When it comes to food, Kuala Lumpur benefits immensely from its conjunction of Asian cultures, particularly Indian, Chinese, and (of course) Malay. Although you'll find Western food and other international cuisines represented well, the genuine experience in KL would be lacking if you didn't spend your time at mamak stalls, in food courts (or kedai kopi), and eating in typical Malaysian kitchens. Here is a quick run down on where to find the food that will leave fond culinary memories of Kuala Lumpur.
If you're looking for a cheap variety of foods, then your two best options are street stalls and food courts, both those found in malls and in the collection of food stalls they call kedai kopi. The food stalls are everywhere, especially if you are strolling through the Golden Triangle, although a craving for inexpensive Indian food can be sated at the Mamak stalls that can be found particularly around Jalan Doraisamy in Tuanku Abdul Rahman. Typical dishes to be had at Mamak stalls include nasi lemak (rice and prawn wrapped in banana leaves), roti flat-breads with all kinds of sauces and stuffings, Goreng variations (fried noodles), and teh tarik (coffee). We feel somewhat shameful in even recommending this, but you'd be surprised at the amount of traditional street foods that can be had in KL shopping malls. Believe it or not (believe it), authentic Malaysian food can be found in the mega-malls in the Golden Triangle, like Lot 10, which is known for its collective of indoor street food vendors. It will be somewhat more expensive here, but there is air-conditioning and a more hygienic environment.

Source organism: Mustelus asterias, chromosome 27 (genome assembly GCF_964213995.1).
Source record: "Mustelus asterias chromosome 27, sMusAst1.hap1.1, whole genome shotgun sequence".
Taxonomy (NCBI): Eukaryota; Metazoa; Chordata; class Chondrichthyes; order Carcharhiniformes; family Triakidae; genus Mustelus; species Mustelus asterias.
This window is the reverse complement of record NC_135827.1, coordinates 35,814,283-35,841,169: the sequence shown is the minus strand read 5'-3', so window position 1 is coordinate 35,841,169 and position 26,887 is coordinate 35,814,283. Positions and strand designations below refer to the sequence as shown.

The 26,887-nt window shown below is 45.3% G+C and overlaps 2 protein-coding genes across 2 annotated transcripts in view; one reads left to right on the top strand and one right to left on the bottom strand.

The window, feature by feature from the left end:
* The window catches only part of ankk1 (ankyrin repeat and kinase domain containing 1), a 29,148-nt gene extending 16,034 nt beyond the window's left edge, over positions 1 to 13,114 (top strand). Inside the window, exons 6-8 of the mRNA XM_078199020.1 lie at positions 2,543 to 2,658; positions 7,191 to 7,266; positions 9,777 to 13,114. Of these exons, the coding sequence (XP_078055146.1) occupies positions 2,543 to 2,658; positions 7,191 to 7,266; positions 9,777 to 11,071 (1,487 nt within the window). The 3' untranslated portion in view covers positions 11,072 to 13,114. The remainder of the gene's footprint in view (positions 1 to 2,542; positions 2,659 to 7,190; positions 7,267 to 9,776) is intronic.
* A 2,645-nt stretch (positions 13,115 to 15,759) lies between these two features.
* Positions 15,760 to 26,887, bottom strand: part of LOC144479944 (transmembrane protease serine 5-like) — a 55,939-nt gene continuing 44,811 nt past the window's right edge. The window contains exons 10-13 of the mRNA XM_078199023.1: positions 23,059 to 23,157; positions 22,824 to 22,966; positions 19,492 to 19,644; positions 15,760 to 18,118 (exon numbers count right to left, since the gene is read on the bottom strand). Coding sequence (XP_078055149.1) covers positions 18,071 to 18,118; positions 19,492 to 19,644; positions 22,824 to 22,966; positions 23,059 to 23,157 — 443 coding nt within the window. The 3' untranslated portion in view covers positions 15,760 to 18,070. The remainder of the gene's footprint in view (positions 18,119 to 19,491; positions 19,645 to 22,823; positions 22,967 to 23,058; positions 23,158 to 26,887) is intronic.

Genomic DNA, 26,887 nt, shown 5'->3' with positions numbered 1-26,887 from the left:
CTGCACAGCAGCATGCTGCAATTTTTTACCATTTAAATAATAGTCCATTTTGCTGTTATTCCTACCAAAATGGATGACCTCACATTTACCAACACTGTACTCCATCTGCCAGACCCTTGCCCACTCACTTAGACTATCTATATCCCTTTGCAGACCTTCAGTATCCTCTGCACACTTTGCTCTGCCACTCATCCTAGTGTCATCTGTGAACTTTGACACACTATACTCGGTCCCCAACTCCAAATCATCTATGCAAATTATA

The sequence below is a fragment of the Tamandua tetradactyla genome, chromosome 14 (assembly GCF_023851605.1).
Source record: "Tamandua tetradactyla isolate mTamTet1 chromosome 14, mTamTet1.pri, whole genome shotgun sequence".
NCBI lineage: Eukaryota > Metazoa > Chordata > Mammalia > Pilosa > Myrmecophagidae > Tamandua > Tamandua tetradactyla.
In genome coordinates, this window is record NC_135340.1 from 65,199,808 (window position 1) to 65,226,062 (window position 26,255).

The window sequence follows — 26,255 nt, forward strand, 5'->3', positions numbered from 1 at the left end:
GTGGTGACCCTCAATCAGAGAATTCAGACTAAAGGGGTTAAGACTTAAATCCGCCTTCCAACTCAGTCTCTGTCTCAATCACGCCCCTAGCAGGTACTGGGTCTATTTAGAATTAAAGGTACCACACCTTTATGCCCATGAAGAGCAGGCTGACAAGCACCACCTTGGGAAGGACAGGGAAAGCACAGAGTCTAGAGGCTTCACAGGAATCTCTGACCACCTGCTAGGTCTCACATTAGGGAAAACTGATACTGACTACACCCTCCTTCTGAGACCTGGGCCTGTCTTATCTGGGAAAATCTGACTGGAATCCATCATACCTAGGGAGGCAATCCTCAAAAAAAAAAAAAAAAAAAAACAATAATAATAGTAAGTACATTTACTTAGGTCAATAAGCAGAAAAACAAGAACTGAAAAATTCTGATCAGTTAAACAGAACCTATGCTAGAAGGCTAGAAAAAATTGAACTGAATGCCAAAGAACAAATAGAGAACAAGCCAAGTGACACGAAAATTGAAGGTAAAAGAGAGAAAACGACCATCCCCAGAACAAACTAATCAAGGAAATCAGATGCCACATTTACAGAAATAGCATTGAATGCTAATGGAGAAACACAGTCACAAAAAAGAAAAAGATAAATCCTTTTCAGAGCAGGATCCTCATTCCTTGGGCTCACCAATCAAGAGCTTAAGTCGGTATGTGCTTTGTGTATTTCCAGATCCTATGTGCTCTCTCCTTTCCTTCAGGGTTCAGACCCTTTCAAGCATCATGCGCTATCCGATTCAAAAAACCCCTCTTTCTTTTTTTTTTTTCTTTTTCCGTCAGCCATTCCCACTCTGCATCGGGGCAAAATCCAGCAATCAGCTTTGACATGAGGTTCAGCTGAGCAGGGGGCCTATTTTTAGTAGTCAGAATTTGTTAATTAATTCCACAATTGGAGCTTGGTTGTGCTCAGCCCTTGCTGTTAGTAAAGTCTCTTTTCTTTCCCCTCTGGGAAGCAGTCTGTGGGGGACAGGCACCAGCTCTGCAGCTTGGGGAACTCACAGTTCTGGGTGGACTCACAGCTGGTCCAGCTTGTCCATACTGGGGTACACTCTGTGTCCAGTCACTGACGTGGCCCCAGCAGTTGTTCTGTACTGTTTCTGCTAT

For a great range of Chinese, you can follow your nose to Chinatown (Golden Triangle), where kedai kopi (Chinese coffee shops that are known more for their grub than their coffee) and other Chinese eateries are ever popular. Just east of the Klang River, there are a lot of places here to get tasty, genuine Chinese, while other excellent options (Restoran Seng Lee on Jalan Batai and Oversea Restaurant on Jalan Imbi come to mind) also exist throughout KL.
Since you are in Malaysia, you'll undoubtedly want a taste of local cuisine. Although many foods are borrowed from other cultures (the rati bread from India, the skewered satay from Indonesia, the noodle variations from China), local kitchens have made these dishes their own over time. The most popular Malaysian dish is the aforementioned nasi lemak, which can be had at any street stall. For more upscale Malay dining, try Enak at the Starhill Gallery or Bijan on Jalan Ceylon; for more moderately priced Malay, head to the Pavilion and try Madam Kwan's or Grandmama's.
For more specific information on restaurants and food stalls in Kuala Lumpur, take a look through our listings.